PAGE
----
Would you lock your doors also in a poor predominantly white neighborhood? Not asking rhetorically by the way....



posted on Nov, 15 2009 @ 09:38 PM
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What if I were walking in the same neighborhood and I saw a pick up game of basket ball and there were 5 black guys about to play 5 white guys? And what if somebody offered to wager? If I bet on the black guys knowing nothing about them other than their skin color, would that make me a racist too?



posted on Nov, 16 2009 @ 05:03 AM
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Originally posted by zarp3333
What if I were walking in the same neighborhood and I saw a pick up game of basket ball and there were 5 black guys about to play 5 white guys? And what if somebody offered to wager? If I bet on the black guys knowing nothing about them other than their skin color, would that make me a racist too?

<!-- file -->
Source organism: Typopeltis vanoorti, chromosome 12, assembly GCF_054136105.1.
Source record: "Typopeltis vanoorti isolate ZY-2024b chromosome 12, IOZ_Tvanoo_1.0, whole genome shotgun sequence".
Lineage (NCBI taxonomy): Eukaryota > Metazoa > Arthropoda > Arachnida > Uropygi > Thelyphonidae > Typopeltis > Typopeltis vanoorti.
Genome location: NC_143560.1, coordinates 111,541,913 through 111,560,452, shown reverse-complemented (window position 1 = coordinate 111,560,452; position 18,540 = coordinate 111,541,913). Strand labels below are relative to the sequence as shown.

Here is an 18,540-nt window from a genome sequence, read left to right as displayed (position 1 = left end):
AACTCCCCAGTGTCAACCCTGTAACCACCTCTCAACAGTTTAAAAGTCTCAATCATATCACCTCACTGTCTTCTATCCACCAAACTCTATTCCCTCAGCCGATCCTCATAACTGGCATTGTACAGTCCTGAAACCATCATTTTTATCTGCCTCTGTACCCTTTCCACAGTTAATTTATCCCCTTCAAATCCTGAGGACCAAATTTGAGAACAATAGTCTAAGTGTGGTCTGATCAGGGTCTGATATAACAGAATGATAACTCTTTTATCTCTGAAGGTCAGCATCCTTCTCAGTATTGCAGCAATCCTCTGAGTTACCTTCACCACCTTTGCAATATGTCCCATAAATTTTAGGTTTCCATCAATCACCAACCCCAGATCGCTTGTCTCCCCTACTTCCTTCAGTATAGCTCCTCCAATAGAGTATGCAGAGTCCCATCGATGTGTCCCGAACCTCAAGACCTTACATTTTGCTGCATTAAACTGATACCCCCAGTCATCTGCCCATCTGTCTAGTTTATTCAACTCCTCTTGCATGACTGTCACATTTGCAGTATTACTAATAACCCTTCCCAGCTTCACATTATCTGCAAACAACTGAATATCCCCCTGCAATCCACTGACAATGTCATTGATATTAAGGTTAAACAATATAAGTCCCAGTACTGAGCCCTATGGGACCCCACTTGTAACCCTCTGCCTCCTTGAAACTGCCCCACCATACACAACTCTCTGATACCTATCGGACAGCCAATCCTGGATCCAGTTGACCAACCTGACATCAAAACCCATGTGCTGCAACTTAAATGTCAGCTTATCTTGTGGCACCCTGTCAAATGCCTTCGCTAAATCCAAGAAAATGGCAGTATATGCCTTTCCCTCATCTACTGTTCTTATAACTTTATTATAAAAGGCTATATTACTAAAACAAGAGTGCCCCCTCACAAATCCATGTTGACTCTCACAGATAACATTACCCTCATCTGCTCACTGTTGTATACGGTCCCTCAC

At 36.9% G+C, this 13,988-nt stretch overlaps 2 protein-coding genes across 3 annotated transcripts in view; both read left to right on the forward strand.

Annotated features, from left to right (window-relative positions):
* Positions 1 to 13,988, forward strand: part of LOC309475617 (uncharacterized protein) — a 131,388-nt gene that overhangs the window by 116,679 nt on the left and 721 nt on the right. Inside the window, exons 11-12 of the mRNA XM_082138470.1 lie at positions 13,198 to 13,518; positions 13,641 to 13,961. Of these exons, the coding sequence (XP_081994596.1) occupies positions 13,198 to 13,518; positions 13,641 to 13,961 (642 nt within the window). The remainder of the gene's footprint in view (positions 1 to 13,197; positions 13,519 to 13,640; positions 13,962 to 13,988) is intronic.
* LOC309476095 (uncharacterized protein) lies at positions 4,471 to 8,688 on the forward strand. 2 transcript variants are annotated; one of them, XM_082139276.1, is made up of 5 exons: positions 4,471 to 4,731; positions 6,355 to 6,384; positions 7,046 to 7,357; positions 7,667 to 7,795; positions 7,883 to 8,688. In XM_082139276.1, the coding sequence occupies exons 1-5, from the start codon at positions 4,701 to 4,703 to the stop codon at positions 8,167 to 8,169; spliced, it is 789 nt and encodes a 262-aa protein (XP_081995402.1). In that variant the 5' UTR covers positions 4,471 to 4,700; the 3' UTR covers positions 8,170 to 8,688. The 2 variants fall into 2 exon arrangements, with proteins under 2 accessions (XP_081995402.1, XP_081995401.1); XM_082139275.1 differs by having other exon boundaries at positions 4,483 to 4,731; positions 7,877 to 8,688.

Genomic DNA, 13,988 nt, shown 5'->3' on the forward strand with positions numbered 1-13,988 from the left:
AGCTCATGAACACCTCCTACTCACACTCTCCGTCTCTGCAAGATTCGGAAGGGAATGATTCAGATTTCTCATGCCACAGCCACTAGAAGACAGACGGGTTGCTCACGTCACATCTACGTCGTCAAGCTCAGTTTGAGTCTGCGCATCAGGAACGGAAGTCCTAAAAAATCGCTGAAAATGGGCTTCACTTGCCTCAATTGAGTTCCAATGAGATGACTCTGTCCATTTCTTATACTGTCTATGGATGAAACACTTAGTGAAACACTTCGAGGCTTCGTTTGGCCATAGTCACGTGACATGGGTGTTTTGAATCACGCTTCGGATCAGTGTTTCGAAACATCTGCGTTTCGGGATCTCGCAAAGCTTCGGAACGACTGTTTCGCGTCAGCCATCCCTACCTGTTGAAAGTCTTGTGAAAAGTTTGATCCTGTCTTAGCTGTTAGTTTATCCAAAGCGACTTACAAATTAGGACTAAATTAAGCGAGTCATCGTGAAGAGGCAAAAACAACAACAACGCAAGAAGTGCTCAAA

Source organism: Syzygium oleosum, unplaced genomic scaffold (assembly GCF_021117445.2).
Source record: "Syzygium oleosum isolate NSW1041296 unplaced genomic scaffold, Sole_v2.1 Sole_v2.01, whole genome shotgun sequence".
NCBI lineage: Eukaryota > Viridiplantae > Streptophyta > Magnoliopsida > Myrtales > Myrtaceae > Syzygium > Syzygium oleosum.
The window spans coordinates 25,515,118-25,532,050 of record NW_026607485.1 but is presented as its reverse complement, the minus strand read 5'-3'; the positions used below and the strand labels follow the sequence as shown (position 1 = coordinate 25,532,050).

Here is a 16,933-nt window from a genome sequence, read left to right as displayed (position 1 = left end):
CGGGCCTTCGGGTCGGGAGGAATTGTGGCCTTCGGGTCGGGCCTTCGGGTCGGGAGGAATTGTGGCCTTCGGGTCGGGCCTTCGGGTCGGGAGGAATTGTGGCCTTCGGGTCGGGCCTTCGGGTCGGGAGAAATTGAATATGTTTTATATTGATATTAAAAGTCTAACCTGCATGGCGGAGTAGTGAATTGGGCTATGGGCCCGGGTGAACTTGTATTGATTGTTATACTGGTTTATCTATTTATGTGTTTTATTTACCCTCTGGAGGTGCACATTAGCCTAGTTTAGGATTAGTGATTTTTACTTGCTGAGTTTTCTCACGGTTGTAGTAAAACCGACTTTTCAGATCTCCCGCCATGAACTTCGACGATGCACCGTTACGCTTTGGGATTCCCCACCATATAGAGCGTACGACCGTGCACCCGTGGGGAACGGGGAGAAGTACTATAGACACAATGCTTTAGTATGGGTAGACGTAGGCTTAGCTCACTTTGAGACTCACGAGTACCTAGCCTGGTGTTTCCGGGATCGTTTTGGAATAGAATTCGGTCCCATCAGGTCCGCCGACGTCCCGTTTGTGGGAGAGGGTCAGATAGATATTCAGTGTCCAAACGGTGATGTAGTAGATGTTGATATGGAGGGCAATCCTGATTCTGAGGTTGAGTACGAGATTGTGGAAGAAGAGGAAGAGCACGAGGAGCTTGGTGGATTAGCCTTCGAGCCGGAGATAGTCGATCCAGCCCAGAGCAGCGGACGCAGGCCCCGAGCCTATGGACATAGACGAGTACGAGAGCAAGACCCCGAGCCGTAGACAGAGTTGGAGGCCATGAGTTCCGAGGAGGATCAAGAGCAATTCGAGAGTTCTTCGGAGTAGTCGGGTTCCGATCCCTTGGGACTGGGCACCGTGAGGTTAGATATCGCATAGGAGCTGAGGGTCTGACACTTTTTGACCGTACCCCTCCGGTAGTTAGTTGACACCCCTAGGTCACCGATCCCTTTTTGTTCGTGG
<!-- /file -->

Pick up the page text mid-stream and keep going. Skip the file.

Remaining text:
You didn't answer if you'd lock your doors in a poor white neighborhood or not. I understand the point you're trying to make. But for the sake of dialog, can you answer my question?



posted on Nov, 16 2009 @ 07:22 AM
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I went to bed after my posts. The answer is no. The few times I was in a predominately white poor neighborhood I didn't make absolutely certain my doors were locked.
The point I'm trying to make is when does altering behavior due to personal experience make somebody a racist?
I spend an awfull lot of time pondering this question. I think the term racist is thrown around very casually without considering how often most people make decisions based on their life experience based on ethnic, race and cultural differences.
I've been wanting to start a new thread based on my theory that we as human beings have ethnocentric capacities for processing certain kinds of data and if we as a society, were to recognize that idea, we may be able to alter the way we present data to take best advantage of inherent differences.
Why, for instance do asians and indians hold statistically higher amounts of degrees in mathmatics than other races?